The best fungicide so far for the treatment of phytophtora is phosphonate compound marketed under the name 'Aliette' made by Bayer because of its low toxicity to mammals and its more environmentally friendly than other chemicals. You can use this chemical in conjunction with the tree injector to boost its effectiveness. Or you can use it as a paint and drench to the entire tree to a lesser extent of effectiveness. The choice is up to you.

You can go to their website and learn more about this treatment. You can even call them to guide you through the process when needed. Their web site: www.chemjet.com.au
Tel:+617 3267 0611
Address: 8 Ivedon St., Banyo, Queensland
4014, Australia

I hope those infos will help alleviate the suffering of your dear mango tree and eventually nurse it back to good health.

Happy Gardening :-)

P.S.

I have also uploaded an image of a diseased mango tree with almost the same condition as yours for comparison purposes.
Pictures - Click to enlarge

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Fruitylicious1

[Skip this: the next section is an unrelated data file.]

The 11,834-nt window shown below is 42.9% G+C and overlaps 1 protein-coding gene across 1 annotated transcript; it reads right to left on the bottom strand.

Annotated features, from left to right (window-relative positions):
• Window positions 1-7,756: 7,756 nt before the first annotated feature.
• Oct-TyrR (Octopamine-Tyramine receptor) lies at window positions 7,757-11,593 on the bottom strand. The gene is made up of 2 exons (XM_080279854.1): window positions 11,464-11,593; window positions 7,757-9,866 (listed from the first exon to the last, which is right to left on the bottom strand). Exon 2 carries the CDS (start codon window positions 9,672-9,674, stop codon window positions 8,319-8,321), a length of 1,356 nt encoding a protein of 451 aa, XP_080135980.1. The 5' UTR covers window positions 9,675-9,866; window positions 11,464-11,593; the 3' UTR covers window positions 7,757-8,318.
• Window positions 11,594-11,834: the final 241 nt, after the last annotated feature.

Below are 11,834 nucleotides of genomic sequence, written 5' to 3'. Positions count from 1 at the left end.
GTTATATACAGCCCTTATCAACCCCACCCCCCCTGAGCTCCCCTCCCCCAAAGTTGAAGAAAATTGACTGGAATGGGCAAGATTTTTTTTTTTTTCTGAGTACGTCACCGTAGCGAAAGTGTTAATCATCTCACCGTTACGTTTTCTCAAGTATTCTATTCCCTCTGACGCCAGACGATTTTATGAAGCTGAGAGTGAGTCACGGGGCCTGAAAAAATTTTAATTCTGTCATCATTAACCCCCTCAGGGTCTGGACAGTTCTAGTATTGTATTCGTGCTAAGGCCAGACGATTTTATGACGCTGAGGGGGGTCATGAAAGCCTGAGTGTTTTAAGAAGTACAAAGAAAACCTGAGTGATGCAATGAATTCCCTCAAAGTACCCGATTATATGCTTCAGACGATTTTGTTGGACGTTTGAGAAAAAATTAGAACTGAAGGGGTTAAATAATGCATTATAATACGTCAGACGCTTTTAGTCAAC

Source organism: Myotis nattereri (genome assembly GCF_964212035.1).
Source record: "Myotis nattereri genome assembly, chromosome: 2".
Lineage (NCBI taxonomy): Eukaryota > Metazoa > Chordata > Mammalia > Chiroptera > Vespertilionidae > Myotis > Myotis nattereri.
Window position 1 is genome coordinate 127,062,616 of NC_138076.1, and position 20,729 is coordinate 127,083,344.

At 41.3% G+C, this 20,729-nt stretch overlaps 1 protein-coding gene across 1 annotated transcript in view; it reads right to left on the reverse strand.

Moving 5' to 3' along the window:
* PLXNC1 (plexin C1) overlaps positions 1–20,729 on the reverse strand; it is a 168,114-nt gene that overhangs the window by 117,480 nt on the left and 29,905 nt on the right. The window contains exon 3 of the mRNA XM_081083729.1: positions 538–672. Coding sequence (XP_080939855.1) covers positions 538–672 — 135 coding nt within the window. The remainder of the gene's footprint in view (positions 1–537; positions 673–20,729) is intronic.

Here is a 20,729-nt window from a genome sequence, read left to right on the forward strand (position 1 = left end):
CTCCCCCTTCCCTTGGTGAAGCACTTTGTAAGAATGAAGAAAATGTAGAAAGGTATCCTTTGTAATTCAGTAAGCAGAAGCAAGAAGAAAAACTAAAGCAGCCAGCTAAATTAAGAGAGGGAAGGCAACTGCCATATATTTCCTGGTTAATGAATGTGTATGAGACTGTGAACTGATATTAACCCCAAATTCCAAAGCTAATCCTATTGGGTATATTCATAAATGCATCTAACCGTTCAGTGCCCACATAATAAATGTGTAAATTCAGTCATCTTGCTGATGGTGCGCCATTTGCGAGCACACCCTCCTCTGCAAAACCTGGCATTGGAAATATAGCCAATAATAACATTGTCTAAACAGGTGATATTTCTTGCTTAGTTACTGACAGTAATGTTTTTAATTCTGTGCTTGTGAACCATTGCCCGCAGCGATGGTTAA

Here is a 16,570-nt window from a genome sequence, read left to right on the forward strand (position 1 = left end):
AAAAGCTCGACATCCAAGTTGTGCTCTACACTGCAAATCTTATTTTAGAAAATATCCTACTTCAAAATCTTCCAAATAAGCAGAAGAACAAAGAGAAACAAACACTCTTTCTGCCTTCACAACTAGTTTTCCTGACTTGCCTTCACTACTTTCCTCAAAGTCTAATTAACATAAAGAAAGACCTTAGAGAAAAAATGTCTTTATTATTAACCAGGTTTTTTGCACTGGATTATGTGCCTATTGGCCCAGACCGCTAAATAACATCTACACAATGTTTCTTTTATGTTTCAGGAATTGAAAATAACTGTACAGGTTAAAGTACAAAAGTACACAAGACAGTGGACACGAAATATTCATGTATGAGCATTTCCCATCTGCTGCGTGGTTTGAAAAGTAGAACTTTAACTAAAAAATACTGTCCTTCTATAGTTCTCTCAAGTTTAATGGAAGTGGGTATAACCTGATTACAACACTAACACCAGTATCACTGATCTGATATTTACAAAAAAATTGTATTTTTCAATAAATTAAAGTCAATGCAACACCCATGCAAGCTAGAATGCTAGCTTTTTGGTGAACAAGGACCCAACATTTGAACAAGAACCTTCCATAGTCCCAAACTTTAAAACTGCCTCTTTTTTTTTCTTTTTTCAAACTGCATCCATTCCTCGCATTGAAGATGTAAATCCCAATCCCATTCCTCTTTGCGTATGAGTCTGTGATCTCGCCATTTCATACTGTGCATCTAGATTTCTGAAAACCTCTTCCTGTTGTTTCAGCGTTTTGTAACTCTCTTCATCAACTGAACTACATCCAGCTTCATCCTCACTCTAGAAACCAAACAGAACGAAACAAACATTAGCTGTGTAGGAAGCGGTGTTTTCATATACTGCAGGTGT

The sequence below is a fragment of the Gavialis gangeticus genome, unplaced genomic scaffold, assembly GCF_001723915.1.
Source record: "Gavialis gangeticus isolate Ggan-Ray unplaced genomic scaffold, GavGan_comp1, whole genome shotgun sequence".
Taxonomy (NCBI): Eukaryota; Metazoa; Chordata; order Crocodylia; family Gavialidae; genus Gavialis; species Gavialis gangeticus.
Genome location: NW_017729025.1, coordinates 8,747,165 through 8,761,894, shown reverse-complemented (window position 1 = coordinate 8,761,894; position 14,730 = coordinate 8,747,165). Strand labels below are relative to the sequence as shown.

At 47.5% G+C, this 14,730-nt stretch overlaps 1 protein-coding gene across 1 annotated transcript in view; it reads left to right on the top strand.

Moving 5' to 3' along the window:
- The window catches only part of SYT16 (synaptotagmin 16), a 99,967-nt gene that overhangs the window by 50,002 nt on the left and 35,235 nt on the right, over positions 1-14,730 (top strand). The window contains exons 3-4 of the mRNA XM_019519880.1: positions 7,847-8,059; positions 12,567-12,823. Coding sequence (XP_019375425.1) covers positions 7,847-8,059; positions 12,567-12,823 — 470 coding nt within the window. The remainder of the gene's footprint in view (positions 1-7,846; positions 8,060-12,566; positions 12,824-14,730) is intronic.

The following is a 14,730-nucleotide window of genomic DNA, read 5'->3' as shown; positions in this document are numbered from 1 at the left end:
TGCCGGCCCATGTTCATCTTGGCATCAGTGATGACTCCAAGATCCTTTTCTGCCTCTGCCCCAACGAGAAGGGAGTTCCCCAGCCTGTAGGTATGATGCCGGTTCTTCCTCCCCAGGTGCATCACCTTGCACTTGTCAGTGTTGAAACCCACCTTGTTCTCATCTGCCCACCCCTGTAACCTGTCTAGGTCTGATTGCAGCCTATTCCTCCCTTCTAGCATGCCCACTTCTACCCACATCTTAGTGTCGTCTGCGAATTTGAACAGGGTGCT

TAMWORTH,2340,NSW
14th January 2018 1:46pm
#UserID: 16885
Posts: 567
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Original Post was last edited: 14th January 2018 8:48pm
stefano says...
Hi Fruitylicious1,

thank you so much for your prompt reply and very informative diagnosis and treatment of our mango tree.
I will look into these solutions.

should I wait until my fruit is picked, which would be within the month before I prune ?

thank you
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stefano
Winston Hills NSW
16th January 2018 12:07pm
#UserID: 17701
Posts: 4
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Fruitylicious1 says...
Hi Stefano